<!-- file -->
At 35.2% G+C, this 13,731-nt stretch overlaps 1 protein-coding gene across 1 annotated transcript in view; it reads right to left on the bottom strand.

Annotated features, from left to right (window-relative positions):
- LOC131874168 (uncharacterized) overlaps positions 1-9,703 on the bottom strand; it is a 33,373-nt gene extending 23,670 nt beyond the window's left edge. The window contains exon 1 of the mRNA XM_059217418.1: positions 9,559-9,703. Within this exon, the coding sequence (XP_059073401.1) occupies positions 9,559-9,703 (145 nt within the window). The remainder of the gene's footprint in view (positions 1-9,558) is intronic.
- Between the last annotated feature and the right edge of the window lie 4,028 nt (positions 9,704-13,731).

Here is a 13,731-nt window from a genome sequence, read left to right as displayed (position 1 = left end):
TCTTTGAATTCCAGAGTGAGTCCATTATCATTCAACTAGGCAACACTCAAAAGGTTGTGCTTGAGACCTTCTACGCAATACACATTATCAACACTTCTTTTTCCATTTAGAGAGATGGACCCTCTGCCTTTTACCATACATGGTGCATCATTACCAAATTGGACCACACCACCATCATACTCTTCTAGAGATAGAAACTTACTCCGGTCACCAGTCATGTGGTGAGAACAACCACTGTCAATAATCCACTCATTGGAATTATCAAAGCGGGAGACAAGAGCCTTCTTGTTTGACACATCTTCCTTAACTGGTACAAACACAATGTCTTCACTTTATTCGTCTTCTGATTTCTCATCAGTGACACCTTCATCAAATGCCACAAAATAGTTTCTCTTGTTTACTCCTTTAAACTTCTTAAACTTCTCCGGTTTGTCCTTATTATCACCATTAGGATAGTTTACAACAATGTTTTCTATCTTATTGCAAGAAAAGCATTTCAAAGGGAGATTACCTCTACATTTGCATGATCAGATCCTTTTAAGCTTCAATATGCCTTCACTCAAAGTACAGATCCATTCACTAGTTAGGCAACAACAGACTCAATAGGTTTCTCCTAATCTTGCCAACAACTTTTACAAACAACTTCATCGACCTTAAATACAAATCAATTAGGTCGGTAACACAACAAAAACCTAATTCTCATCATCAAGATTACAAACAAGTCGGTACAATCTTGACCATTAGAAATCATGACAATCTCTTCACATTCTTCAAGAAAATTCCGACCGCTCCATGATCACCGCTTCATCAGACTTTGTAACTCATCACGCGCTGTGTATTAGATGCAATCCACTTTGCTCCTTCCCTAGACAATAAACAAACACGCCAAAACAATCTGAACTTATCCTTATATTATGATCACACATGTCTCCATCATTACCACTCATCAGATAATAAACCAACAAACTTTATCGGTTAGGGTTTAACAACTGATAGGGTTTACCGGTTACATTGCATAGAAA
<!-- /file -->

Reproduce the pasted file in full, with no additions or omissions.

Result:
At 35.2% G+C, this 13,731-nt stretch overlaps 1 protein-coding gene across 1 annotated transcript in view; it reads right to left on the bottom strand.

Annotated features, from left to right (window-relative positions):
- LOC131874168 (uncharacterized) overlaps positions 1-9,703 on the bottom strand; it is a 33,373-nt gene extending 23,670 nt beyond the window's left edge. The window contains exon 1 of the mRNA XM_059217418.1: positions 9,559-9,703. Within this exon, the coding sequence (XP_059073401.1) occupies positions 9,559-9,703 (145 nt within the window). The remainder of the gene's footprint in view (positions 1-9,558) is intronic.
- Between the last annotated feature and the right edge of the window lie 4,028 nt (positions 9,704-13,731).

Here is a 13,731-nt window from a genome sequence, read left to right as displayed (position 1 = left end):
TCTTTGAATTCCAGAGTGAGTCCATTATCATTCAACTAGGCAACACTCAAAAGGTTGTGCTTGAGACCTTCTACGCAATACACATTATCAACACTTCTTTTTCCATTTAGAGAGATGGACCCTCTGCCTTTTACCATACATGGTGCATCATTACCAAATTGGACCACACCACCATCATACTCTTCTAGAGATAGAAACTTACTCCGGTCACCAGTCATGTGGTGAGAACAACCACTGTCAATAATCCACTCATTGGAATTATCAAAGCGGGAGACAAGAGCCTTCTTGTTTGACACATCTTCCTTAACTGGTACAAACACAATGTCTTCACTTTATTCGTCTTCTGATTTCTCATCAGTGACACCTTCATCAAATGCCACAAAATAGTTTCTCTTGTTTACTCCTTTAAACTTCTTAAACTTCTCCGGTTTGTCCTTATTATCACCATTAGGATAGTTTACAACAATGTTTTCTATCTTATTGCAAGAAAAGCATTTCAAAGGGAGATTACCTCTACATTTGCATGATCAGATCCTTTTAAGCTTCAATATGCCTTCACTCAAAGTACAGATCCATTCACTAGTTAGGCAACAACAGACTCAATAGGTTTCTCCTAATCTTGCCAACAACTTTTACAAACAACTTCATCGACCTTAAATACAAATCAATTAGGTCGGTAACACAACAAAAACCTAATTCTCATCATCAAGATTACAAACAAGTCGGTACAATCTTGACCATTAGAAATCATGACAATCTCTTCACATTCTTCAAGAAAATTCCGACCGCTCCATGATCACCGCTTCATCAGACTTTGTAACTCATCACGCGCTGTGTATTAGATGCAATCCACTTTGCTCCTTCCCTAGACAATAAACAAACACGCCAAAACAATCTGAACTTATCCTTATATTATGATCACACATGTCTCCATCATTACCACTCATCAGATAATAAACCAACAAACTTTATCGGTTAGGGTTTAACAACTGATAGGGTTTACCGGTTACATTGCATAGAAA